“If we understand that psychiatric diagnoses are best… brought into Scripture under this much broader category of human suffering, “In this world, you will have trouble.” And in that category, almost every page of Scripture speaks about the troubles of life and how do we turn to Christ in the midst of those particular arduous struggles? And how do we learn patient endurance and words of hope and on and on. Then it is everywhere in scripture.”
“Those are the two features of love: patience, and kindness.”
” ‘Help me to understand what is it like for you? You’re talking about something that I haven’t experienced myself, so could you please bring me into this?’ That’s, the way the church is going to become more adept at praying for and helping people.”
“If we have something, a trouble that is, life dominating and intrusive throughout the day, in a way that’s a hindrance to life, God has to speak to it. If he doesn’t…what good is scripture? If the Lord doesn’t speak meaningfully with compassion and hope and understanding to the daily struggles of life, you can see how his words just become something for the buy and buy. They become something for the distant future rather than for today.”
“In this particular era, there are medications for a lot of different psychiatric struggles that do seem to be able to diminish the symptoms. And when the pain is that intense, if the symptoms can be diminished a little tiny bit, we can be grateful for that.”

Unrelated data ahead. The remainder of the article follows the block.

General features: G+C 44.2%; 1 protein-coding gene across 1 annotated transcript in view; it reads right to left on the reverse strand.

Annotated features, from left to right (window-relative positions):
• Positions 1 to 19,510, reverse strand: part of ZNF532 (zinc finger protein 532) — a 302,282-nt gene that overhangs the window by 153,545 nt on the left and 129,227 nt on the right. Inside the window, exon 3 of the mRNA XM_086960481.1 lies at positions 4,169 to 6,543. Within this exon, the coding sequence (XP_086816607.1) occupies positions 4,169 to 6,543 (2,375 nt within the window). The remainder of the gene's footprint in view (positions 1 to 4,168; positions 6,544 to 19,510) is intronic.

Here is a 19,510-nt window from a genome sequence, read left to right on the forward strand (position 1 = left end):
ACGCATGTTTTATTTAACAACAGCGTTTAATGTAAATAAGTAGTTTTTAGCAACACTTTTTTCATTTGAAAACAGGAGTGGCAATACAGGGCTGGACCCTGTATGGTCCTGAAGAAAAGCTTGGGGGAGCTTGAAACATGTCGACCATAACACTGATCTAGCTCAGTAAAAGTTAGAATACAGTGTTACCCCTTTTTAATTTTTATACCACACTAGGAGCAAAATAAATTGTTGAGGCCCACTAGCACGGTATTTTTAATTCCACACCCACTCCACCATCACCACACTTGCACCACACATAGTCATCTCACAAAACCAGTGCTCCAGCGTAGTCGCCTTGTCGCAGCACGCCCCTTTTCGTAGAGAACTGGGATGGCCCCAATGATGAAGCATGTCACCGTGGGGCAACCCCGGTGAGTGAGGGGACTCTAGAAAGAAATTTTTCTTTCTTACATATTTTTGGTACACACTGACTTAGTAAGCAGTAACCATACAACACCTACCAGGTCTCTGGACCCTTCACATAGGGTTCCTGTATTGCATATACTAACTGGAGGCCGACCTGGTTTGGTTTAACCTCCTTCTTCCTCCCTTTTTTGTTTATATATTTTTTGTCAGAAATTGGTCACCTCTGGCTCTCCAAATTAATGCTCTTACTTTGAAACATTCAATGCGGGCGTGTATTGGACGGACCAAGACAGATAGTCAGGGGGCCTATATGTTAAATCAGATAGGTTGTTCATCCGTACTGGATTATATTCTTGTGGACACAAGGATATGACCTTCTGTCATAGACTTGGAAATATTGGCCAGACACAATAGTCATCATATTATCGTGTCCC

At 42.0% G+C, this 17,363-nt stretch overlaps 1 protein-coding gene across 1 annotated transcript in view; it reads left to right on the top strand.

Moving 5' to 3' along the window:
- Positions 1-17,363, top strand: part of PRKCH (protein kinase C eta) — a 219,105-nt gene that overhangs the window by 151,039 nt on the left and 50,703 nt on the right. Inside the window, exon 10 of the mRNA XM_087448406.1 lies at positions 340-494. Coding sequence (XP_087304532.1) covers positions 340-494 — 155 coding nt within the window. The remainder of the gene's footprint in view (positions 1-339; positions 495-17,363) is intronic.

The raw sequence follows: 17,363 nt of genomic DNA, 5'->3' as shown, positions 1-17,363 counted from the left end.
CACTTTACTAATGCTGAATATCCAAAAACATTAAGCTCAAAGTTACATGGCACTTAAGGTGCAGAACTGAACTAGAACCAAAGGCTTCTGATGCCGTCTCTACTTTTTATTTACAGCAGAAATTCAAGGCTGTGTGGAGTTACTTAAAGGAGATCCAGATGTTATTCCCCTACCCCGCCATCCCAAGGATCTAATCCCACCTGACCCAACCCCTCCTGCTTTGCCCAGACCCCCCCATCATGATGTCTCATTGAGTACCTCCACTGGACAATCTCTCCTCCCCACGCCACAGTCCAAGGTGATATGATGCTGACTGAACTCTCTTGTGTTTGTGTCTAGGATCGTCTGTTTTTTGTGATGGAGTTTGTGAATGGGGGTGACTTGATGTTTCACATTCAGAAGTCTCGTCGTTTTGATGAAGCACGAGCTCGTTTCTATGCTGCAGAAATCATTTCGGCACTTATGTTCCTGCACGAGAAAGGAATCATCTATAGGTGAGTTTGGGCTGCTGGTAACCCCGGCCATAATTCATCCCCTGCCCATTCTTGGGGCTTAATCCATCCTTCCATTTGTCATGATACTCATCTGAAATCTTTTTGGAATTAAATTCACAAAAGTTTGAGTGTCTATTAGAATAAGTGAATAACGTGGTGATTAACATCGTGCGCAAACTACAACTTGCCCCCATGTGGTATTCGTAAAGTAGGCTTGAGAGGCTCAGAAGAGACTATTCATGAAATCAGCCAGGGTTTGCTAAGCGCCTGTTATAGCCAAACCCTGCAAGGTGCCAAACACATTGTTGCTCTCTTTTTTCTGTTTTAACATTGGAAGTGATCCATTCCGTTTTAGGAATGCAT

“The anxieties of life are an occasion where we say, ‘Help.’ We say, ‘Lord help’.”
“When we don’t know or don’t hear the words of Jesus to us in a way that they’re good for our souls, what do we do? We ask other people to pray for us. We ask other people for help.”
“We ask for help if the connection between our anxiety and the good words of Jesus Christ are getting a little fuzzy.”
“What are the good words that you hear from Jesus?…What is the passage that is good for your soul?”
“When we find a word in the Psalms that captures our experience, we are brought into the very sufferings of Jesus.”
“We don’t want anything in our hearts to be partitioned from Jesus.”
“A person who loves, it’s the way we move into all psychiatric struggles. ‘This is something I don’t understand. It’s different than my own experience, so help me to understand what life is like for you.’ The more we know another person. The better we understand some of their strengths and weaknesses, the more patient we will become.”
“Patience is a form of love. When we begin to love the other person well in the midst of their struggle, that’s when we will become love. Love tends to be more creative, anger and frustration just get’s loud.”
“He speaks to his individual sheep, the individual sheep that is hurt. He speaks to them in particular, and His words are really good.”
- Book: I Have a Psychiatric Diagnosis: What Does the Bible Say by Ed Welch
- A Small Book for the Anxious Heart by Ed Welch
- Depression: Looking Up From the Stubborn Darkness by Ed Welch
- Other books by Ed Welch
I would love to connect with you! Seriously, podcasting can be lonely, so don’t be a stranger, come and say HI!!
Don’t worry, your information will not be shared, nor will I spam you 🙂
222: Nijay Gupta | You Need to Know Women Taught, Led and Ministered in the Early ChurchMay 22, 2023/0 Comments
Shannon Popkin | Surrendering Our Need to Control, 218April 25, 2023/